Against the Grain
Though we’re witnessing a sudden onslaught of interest in ethanol, there’s nothing new about the technology. Ethanol is essentially grain alcohol, and was used in early versions of Ford’s Model T. FFV technology has been around for decades and spread through parts of Europe and the developing world. About half of the vehicles sold in Brazil last year were FFVs. In fact, there are already some 5 million FFVs on the road in the U.S. — the vast majority just rarely if ever run on E85 because it has such limited availability. Only about 600 of the approximately 168,000 fueling stations in the U.S. sell the ethanol blend.
And though ethanol is often touted as a boon for the environment, the scientific and green communities have long been divided over its eco-benefits. Most ethanol is made from corn, and industrial corn production utilizes significant inputs of fossil-fuel-based products, from fertilizers to the gasoline used to run farm equipment. A number of scientists — most prominent among them David Pimentel, a professor of agricultural sciences and insect ecology at Cornell University — have argued that the fossil-fuel inputs required to grow corn actually exceed the amount of energy yielded by the resulting ethanol, a discrepancy known as a “negative energy balance.”
Which is why it came as a surprise — and a relief — to many to see a peer-reviewed paper commissioned by NRDC published two weeks ago in Environmental Science and Technology arguing that ethanol yields significant fossil-fuel savings.
“There is no longer any question that biofuels can deliver major net savings in energy and emissions,” said NRDC’s Greene. “The corn-based ethanol in wide use in many parts of the country is delivering clearly positive results already.”
Positive, but far from impressive. The report found that the “energy balance” of fossil fuels to corn-based ethanol is only about 1:1.3 — meaning you have to invest 1 unit of fossil-fuel energy to get a return of 1.3 units of corn-ethanol energy. By comparison, it found that the energy balance of cellulosic ethanol, which can be derived from wood chips, switchgrass, corncobs, and other materials that require negligible fossil-fuel inputs, can be as high as 1:6. Either way, Greene’s NRDC colleague Ashok Gupta argues that ethanol detractors like Pimentel “are about as credible as the scientists who say climate change isn’t a manmade problem.”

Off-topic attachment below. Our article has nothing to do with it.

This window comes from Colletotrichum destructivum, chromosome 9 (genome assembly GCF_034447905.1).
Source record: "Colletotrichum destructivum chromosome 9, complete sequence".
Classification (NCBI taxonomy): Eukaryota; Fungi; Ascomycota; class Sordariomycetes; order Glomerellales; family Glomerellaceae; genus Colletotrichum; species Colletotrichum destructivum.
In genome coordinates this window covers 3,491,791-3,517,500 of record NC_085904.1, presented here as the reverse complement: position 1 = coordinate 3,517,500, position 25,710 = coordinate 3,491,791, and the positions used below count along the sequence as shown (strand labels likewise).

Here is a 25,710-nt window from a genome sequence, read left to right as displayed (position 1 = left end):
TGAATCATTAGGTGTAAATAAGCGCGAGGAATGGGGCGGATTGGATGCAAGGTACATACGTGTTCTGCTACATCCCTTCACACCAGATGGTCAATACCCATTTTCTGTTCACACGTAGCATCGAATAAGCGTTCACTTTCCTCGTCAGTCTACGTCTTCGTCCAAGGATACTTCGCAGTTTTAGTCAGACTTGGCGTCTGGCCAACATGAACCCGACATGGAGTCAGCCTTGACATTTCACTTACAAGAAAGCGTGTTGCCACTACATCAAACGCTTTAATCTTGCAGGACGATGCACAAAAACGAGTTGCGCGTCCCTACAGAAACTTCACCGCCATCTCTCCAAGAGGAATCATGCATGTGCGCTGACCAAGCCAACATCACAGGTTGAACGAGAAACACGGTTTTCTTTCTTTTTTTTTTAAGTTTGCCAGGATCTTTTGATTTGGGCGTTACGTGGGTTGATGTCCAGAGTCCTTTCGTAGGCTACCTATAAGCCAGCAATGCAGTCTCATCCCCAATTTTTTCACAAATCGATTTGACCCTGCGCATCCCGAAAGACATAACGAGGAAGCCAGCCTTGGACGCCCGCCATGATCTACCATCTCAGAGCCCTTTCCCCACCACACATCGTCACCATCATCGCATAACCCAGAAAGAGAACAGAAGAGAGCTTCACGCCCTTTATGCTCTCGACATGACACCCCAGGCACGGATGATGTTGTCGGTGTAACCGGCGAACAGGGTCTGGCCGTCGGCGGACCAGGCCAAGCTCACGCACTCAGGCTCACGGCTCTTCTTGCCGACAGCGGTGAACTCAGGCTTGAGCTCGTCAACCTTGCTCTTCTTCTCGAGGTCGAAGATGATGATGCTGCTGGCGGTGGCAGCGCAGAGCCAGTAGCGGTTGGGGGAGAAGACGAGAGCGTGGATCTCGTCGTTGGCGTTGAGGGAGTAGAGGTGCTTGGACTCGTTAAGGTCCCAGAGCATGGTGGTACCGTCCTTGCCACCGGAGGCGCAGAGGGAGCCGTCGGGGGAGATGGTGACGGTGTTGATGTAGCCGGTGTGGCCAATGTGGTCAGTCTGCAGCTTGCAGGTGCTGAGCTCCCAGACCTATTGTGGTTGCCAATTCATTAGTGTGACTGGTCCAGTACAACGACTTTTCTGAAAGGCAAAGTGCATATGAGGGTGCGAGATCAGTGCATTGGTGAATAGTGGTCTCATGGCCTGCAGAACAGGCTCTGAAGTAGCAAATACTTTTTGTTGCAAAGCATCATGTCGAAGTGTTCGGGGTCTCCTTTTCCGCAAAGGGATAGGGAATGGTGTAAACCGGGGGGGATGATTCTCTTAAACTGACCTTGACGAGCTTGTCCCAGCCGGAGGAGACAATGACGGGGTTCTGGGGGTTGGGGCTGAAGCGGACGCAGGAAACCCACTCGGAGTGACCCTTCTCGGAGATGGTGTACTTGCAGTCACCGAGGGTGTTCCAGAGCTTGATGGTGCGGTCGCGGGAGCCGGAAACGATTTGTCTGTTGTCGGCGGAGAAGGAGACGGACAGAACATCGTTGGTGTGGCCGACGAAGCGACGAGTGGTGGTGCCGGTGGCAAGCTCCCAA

Yet the NRDC-commissioned study does not address the concern that corn-based ethanol is no great help in cutting greenhouse-gas emissions. A study by UC-Berkeley researchers published last month in the journal Science found that burning corn-based ethanol instead of gasoline yields a 13 percent reduction in planet-warming gases, while a 2002 USDA study [PDF] found a reduction of about 28 percent. These numbers are nothing to sneeze at, but they simply don’t compare to the kind of emissions savings you get from substantial improvements in fuel economy.
That’s a big concern for Dan Becker, director of Sierra Club’s Global Warming Program, who says ethanol could distract from the much more immediate concern of raising the gas mileage of American cars. He condemns GM’s “Live Green, Go Yellow” campaign as “unmitigated, total fraud.”
The only reason GM and Ford are churning out FFVs, says Becker, is the hefty CAFE (Corporate Average Fuel Economy) boost they get in return. The feds credit FFVs with getting markedly better gas mileage than they actually do, so the vehicles artificially inflate the overall fuel economy of an automaker’s fleet by as much as 1.2 miles per gallon, according to Becker. That means, in essence, car companies that manufacture enough FFV passenger vehicles only have to meet a CAFE standard of 26.3 mpg, compared to the already paltry national standard of 27.5 mpg for passenger cars.
“It boils down to this: They get to make two more gas-guzzlers for every FFV they put out,” said Becker. And since producing FFVs costs automakers about $100 extra per vehicle (it simply involves a different coating in the fuel-delivery system and a sensor that detects the ratio of ethanol to gasoline), the trade-off is a no-brainer. “There’s no way Detroit would be producing these cars if they weren’t allowed to weaken miles-per-gallon standards in return,” Becker contends.